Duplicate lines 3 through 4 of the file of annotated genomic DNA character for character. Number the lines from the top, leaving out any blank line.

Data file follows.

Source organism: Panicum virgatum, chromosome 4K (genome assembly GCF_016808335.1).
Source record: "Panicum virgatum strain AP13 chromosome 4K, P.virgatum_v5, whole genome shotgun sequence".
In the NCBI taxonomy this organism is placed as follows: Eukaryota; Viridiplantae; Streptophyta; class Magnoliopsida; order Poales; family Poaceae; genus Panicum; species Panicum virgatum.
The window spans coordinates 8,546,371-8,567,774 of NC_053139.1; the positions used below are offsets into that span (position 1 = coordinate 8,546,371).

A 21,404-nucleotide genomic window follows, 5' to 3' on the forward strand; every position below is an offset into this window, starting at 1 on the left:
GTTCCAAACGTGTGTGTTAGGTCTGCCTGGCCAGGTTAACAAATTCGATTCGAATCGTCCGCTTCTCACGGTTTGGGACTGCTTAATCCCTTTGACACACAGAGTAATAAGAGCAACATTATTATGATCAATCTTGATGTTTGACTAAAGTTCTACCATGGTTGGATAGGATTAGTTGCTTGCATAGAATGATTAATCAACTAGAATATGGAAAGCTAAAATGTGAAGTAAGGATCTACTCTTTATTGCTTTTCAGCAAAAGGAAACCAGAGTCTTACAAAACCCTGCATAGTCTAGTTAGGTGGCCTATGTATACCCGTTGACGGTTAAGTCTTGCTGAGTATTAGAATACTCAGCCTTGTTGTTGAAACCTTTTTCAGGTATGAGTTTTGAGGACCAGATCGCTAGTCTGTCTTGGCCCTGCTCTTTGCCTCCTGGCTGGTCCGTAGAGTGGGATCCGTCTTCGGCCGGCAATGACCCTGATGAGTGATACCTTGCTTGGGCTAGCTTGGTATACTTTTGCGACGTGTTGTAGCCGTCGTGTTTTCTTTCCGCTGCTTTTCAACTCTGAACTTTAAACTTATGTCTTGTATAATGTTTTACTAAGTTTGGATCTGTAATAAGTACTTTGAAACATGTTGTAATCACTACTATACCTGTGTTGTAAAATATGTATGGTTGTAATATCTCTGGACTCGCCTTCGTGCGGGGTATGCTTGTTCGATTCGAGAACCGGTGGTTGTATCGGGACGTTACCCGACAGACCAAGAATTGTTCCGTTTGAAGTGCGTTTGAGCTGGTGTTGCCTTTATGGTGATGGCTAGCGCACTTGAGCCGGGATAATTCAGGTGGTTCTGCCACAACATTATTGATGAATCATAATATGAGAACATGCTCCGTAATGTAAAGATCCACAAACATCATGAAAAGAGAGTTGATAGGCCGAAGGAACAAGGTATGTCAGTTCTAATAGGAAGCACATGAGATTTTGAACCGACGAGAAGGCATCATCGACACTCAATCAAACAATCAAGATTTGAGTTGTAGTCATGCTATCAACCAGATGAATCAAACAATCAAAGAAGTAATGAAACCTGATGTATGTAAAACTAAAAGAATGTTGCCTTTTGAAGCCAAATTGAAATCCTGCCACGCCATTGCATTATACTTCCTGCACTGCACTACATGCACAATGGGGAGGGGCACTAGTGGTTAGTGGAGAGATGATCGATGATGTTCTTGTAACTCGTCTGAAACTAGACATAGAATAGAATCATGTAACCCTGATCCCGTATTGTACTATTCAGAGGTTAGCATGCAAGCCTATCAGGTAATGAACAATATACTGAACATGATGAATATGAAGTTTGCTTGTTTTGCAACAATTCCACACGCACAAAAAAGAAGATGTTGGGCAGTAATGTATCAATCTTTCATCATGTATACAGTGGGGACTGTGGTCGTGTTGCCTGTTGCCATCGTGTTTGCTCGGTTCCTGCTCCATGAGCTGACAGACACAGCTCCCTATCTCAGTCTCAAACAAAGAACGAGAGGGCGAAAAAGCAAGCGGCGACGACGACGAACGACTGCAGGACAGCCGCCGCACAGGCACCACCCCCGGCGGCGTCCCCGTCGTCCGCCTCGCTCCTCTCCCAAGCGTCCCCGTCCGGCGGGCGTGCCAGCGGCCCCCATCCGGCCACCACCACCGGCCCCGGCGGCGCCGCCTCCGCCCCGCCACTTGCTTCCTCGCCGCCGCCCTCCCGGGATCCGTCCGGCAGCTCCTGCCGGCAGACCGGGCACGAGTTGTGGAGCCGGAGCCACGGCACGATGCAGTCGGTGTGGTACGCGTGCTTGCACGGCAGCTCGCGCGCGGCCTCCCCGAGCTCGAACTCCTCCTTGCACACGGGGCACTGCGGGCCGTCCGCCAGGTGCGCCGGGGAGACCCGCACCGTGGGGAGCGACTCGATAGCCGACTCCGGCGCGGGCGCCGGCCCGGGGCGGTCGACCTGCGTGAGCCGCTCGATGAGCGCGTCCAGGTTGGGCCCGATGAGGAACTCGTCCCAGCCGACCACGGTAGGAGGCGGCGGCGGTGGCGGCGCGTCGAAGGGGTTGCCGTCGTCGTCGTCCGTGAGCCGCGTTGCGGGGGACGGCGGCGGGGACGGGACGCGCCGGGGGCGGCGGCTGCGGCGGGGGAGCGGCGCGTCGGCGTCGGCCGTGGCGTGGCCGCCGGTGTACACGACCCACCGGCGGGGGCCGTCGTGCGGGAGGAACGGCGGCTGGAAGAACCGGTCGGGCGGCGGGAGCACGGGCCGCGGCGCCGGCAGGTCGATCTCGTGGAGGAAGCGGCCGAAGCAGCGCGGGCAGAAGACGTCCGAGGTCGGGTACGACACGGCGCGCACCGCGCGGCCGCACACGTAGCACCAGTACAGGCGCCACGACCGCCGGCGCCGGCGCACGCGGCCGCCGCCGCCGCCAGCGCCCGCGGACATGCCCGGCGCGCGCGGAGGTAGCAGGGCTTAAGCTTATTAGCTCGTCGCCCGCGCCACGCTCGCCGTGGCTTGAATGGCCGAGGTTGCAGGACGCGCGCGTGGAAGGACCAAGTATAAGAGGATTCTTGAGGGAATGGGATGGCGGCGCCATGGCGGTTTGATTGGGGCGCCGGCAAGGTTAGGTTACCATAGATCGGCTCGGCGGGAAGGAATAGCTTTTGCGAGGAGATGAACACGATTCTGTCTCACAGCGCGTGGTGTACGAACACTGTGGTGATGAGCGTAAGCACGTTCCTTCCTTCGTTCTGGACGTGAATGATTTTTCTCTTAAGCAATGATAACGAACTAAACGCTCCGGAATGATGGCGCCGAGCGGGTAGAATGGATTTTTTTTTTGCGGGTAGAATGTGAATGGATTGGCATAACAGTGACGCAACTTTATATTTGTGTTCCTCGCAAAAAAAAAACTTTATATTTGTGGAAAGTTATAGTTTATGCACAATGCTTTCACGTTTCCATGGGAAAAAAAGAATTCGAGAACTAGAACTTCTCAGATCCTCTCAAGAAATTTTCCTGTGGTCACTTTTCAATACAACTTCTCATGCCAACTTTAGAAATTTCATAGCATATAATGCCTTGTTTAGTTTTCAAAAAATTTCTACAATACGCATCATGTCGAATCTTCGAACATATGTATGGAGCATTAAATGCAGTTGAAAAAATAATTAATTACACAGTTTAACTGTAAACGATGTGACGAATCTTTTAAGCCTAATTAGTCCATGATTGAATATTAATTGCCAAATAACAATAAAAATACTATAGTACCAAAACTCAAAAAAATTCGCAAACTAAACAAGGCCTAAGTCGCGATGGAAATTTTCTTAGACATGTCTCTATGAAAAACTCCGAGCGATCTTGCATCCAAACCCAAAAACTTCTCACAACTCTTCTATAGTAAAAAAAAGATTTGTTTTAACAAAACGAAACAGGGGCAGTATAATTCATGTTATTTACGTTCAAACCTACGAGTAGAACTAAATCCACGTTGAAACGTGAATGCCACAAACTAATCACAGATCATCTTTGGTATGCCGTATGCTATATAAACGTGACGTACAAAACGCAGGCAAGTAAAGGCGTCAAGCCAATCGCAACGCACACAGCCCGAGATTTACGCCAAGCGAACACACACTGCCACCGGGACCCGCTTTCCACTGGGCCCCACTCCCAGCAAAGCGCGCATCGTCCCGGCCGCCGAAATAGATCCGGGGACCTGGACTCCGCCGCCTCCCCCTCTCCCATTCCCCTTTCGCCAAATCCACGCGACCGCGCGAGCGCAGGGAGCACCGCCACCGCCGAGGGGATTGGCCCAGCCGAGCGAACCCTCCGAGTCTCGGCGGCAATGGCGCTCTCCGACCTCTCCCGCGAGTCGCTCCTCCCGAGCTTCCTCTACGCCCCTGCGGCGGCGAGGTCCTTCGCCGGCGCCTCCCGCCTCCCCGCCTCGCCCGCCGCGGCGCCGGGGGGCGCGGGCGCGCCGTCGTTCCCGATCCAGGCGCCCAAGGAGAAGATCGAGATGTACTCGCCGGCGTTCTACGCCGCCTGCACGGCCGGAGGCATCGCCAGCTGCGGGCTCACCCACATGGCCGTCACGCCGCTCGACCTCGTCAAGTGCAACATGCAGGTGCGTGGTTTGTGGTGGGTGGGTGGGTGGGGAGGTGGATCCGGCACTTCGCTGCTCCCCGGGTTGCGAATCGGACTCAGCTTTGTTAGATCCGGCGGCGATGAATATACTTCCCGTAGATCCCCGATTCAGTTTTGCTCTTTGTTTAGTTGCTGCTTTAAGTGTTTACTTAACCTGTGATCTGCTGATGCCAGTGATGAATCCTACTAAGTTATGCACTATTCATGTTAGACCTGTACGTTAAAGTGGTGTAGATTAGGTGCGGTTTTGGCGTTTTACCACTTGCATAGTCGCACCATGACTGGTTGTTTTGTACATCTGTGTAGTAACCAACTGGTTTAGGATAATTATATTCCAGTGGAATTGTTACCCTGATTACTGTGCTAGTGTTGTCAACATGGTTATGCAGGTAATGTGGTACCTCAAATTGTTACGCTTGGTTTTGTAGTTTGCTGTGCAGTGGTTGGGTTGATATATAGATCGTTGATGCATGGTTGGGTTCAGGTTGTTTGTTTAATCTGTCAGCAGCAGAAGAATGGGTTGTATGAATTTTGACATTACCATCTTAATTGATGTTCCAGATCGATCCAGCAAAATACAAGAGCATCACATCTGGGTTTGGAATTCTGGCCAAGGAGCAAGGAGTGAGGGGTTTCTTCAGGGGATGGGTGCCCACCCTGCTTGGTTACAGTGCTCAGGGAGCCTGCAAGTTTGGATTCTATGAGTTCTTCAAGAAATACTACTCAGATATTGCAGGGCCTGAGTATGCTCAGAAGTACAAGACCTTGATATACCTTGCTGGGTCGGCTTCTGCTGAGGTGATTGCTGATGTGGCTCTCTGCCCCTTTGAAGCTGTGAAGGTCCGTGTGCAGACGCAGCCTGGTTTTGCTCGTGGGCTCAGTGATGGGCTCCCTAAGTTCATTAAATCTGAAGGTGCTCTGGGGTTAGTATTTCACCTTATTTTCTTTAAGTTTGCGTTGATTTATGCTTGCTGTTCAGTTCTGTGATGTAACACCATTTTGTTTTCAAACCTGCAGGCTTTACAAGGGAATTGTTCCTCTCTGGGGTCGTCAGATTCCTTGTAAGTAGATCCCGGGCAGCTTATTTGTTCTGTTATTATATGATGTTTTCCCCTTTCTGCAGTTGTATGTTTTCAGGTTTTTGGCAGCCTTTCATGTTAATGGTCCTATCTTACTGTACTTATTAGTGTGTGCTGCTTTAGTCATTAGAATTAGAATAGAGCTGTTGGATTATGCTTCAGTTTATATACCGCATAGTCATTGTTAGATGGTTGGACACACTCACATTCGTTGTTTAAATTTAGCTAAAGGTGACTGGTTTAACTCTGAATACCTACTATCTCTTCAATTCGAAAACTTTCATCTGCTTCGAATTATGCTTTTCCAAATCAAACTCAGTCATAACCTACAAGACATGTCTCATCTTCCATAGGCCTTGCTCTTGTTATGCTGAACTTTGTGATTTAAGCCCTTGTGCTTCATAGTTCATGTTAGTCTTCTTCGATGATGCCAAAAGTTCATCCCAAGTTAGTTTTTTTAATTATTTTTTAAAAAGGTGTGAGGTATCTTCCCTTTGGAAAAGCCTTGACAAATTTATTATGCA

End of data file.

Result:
In the NCBI taxonomy this organism is placed as follows: Eukaryota; Viridiplantae; Streptophyta; class Magnoliopsida; order Poales; family Poaceae; genus Panicum; species Panicum virgatum.
The window spans coordinates 8,546,371-8,567,774 of NC_053139.1; the positions used below are offsets into that span (position 1 = coordinate 8,546,371).